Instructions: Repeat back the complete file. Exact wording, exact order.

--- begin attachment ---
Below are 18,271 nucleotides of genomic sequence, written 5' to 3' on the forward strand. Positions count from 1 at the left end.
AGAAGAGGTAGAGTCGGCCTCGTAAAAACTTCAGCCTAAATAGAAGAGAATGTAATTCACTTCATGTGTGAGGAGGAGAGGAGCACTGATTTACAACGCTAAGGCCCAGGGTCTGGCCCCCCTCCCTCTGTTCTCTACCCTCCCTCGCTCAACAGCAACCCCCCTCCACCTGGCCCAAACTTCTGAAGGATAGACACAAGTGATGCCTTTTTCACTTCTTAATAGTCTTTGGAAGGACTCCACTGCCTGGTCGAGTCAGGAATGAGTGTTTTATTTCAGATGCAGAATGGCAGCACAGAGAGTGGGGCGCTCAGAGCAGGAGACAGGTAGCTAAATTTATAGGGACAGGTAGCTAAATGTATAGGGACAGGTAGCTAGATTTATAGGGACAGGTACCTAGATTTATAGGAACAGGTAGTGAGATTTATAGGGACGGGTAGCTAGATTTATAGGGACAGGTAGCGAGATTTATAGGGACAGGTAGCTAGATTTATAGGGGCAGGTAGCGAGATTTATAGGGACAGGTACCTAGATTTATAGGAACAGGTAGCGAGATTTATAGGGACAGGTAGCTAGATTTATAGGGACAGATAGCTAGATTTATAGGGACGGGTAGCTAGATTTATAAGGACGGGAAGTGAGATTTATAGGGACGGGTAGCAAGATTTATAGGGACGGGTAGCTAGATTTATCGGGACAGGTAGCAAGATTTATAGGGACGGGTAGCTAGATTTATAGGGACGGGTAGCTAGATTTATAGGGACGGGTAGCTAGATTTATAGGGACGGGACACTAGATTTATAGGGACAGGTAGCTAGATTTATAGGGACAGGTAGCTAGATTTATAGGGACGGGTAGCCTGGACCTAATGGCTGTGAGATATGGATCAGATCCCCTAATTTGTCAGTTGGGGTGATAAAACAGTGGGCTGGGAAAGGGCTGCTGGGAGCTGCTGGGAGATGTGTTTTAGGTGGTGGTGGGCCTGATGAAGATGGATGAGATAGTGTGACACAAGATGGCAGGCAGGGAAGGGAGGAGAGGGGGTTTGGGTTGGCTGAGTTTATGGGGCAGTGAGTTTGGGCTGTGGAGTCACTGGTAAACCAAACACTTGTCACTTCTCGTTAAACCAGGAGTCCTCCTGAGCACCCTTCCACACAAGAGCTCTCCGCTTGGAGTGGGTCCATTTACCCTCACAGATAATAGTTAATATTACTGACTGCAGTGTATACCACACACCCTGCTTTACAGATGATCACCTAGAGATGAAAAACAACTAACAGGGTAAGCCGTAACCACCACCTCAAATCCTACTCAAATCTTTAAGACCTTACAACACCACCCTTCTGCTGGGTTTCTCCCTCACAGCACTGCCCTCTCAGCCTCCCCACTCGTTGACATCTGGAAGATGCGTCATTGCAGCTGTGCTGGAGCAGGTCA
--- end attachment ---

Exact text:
Below are 18,271 nucleotides of genomic sequence, written 5' to 3' on the forward strand. Positions count from 1 at the left end.
AGAAGAGGTAGAGTCGGCCTCGTAAAAACTTCAGCCTAAATAGAAGAGAATGTAATTCACTTCATGTGTGAGGAGGAGAGGAGCACTGATTTACAACGCTAAGGCCCAGGGTCTGGCCCCCCTCCCTCTGTTCTCTACCCTCCCTCGCTCAACAGCAACCCCCCTCCACCTGGCCCAAACTTCTGAAGGATAGACACAAGTGATGCCTTTTTCACTTCTTAATAGTCTTTGGAAGGACTCCACTGCCTGGTCGAGTCAGGAATGAGTGTTTTATTTCAGATGCAGAATGGCAGCACAGAGAGTGGGGCGCTCAGAGCAGGAGACAGGTAGCTAAATTTATAGGGACAGGTAGCTAAATGTATAGGGACAGGTAGCTAGATTTATAGGGACAGGTACCTAGATTTATAGGAACAGGTAGTGAGATTTATAGGGACGGGTAGCTAGATTTATAGGGACAGGTAGCGAGATTTATAGGGACAGGTAGCTAGATTTATAGGGGCAGGTAGCGAGATTTATAGGGACAGGTACCTAGATTTATAGGAACAGGTAGCGAGATTTATAGGGACAGGTAGCTAGATTTATAGGGACAGATAGCTAGATTTATAGGGACGGGTAGCTAGATTTATAAGGACGGGAAGTGAGATTTATAGGGACGGGTAGCAAGATTTATAGGGACGGGTAGCTAGATTTATCGGGACAGGTAGCAAGATTTATAGGGACGGGTAGCTAGATTTATAGGGACGGGTAGCTAGATTTATAGGGACGGGTAGCTAGATTTATAGGGACGGGACACTAGATTTATAGGGACAGGTAGCTAGATTTATAGGGACAGGTAGCTAGATTTATAGGGACGGGTAGCCTGGACCTAATGGCTGTGAGATATGGATCAGATCCCCTAATTTGTCAGTTGGGGTGATAAAACAGTGGGCTGGGAAAGGGCTGCTGGGAGCTGCTGGGAGATGTGTTTTAGGTGGTGGTGGGCCTGATGAAGATGGATGAGATAGTGTGACACAAGATGGCAGGCAGGGAAGGGAGGAGAGGGGGTTTGGGTTGGCTGAGTTTATGGGGCAGTGAGTTTGGGCTGTGGAGTCACTGGTAAACCAAACACTTGTCACTTCTCGTTAAACCAGGAGTCCTCCTGAGCACCCTTCCACACAAGAGCTCTCCGCTTGGAGTGGGTCCATTTACCCTCACAGATAATAGTTAATATTACTGACTGCAGTGTATACCACACACCCTGCTTTACAGATGATCACCTAGAGATGAAAAACAACTAACAGGGTAAGCCGTAACCACCACCTCAAATCCTACTCAAATCTTTAAGACCTTACAACACCACCCTTCTGCTGGGTTTCTCCCTCACAGCACTGCCCTCTCAGCCTCCCCACTCGTTGACATCTGGAAGATGCGTCATTGCAGCTGTGCTGGAGCAGGTCA